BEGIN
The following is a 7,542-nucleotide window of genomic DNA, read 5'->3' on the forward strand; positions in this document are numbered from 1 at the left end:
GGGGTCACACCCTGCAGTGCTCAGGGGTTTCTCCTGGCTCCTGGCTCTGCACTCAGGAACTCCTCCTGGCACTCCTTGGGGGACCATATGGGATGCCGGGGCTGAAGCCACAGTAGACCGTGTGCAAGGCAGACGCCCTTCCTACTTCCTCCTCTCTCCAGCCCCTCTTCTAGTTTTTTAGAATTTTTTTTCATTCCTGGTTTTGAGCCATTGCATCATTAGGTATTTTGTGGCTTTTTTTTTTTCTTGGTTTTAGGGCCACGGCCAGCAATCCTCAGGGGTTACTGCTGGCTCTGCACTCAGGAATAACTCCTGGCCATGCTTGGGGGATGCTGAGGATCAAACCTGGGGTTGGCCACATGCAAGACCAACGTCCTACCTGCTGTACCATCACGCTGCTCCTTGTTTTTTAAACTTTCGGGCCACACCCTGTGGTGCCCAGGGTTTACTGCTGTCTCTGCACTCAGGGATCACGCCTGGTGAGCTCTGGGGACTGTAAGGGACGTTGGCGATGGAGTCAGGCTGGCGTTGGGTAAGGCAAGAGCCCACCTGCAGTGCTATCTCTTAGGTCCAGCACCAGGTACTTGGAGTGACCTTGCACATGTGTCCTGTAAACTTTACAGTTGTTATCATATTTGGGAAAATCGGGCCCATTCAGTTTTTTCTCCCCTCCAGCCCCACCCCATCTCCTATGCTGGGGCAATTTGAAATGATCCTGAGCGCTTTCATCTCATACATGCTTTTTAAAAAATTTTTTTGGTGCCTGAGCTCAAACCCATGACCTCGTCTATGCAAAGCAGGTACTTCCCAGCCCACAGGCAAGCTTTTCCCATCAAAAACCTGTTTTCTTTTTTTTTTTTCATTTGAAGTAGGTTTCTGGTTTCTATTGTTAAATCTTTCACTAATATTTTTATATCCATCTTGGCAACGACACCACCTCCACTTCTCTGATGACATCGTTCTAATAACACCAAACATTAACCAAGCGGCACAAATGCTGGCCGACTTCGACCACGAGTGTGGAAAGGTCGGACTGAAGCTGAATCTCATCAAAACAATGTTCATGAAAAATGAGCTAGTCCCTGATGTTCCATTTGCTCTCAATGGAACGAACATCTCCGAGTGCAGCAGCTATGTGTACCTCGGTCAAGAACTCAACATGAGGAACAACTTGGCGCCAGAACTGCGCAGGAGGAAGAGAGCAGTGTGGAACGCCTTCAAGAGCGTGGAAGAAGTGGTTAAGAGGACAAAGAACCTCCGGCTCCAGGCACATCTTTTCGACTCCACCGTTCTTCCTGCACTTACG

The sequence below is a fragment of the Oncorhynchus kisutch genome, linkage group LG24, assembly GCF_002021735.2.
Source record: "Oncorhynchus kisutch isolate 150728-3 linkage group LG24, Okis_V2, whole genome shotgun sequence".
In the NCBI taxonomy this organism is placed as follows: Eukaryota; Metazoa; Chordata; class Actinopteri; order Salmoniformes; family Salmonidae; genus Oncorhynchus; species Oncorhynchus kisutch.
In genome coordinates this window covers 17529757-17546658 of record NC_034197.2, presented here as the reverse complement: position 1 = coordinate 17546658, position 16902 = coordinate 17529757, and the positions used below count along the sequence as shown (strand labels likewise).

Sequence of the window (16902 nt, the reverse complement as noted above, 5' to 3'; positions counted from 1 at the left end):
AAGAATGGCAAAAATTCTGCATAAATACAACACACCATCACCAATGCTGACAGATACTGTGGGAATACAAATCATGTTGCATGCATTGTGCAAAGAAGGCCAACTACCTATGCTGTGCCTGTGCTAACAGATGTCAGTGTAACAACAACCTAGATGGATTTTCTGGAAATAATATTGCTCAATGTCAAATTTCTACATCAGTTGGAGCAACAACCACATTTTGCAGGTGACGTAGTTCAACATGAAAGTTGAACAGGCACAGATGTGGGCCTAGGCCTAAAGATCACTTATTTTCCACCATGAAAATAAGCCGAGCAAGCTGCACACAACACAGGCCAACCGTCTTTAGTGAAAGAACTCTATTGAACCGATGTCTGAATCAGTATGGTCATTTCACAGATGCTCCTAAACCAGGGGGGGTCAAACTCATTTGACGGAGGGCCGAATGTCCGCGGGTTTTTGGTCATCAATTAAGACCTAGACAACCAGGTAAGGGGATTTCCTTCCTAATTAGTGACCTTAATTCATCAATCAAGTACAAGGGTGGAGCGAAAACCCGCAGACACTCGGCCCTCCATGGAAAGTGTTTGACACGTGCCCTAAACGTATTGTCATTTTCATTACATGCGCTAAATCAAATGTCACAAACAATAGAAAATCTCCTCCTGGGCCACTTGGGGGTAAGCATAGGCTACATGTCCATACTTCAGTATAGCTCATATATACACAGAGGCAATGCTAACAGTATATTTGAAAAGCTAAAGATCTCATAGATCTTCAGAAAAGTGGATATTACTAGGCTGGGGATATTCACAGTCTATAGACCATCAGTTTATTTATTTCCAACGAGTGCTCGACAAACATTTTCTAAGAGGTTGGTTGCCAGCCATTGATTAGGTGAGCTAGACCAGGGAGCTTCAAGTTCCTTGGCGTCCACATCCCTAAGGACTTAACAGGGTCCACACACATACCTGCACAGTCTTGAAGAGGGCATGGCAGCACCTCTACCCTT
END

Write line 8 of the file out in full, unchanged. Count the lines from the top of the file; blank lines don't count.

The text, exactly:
AAGAATGGCAAAAATTCTGCATAAATACAACACACCATCACCAATGCTGACAGATACTGTGGGAATACAAATCATGTTGCATGCATTGTGCAAAGAAGGCCAACTACCTATGCTGTGCCTGTGCTAACAGATGTCAGTGTAACAACAACCTAGATGGATTTTCTGGAAATAATATTGCTCAATGTCAAATTTCTACATCAGTTGGAGCAACAACCACATTTTGCAGGTGACGTAGTTCAACATGAAAGTTGAACAGGCACAGATGTGGGCCTAGGCCTAAAGATCACTTATTTTCCACCATGAAAATAAGCCGAGCAAGCTGCACACAACACAGGCCAACCGTCTTTAGTGAAAGAACTCTATTGAACCGATGTCTGAATCAGTATGGTCATTTCACAGATGCTCCTAAACCAGGGGGGGTCAAACTCATTTGACGGAGGGCCGAATGTCCGCGGGTTTTTGGTCATCAATTAAGACCTAGACAACCAGGTAAGGGGATTTCCTTCCTAATTAGTGACCTTAATTCATCAATCAAGTACAAGGGTGGAGCGAAAACCCGCAGACACTCGGCCCTCCATGGAAAGTGTTTGACACGTGCCCTAAACGTATTGTCATTTTCATTACATGCGCTAAATCAAATGTCACAAACAATAGAAAATCTCCTCCTGGGCCACTTGGGGGTAAGCATAGGCTACATGTCCATACTTCAGTATAGCTCATATATACACAGAGGCAATGCTAACAGTATATTTGAAAAGCTAAAGATCTCATAGATCTTCAGAAAAGTGGATATTACTAGGCTGGGGATATTCACAGTCTATAGACCATCAGTTTATTTATTTCCAACGAGTGCTCGACAAACATTTTCTAAGAGGTTGGTTGCCAGCCATTGATTAGGTGAGCTAGACCAGGGAGCTTCAAGTTCCTTGGCGTCCACATCCCTAAGGACTTAACAGGGTCCACACACATACCTGCACAGTCTTGAAGAGGGCATGGCAGCACCTCTACCCTT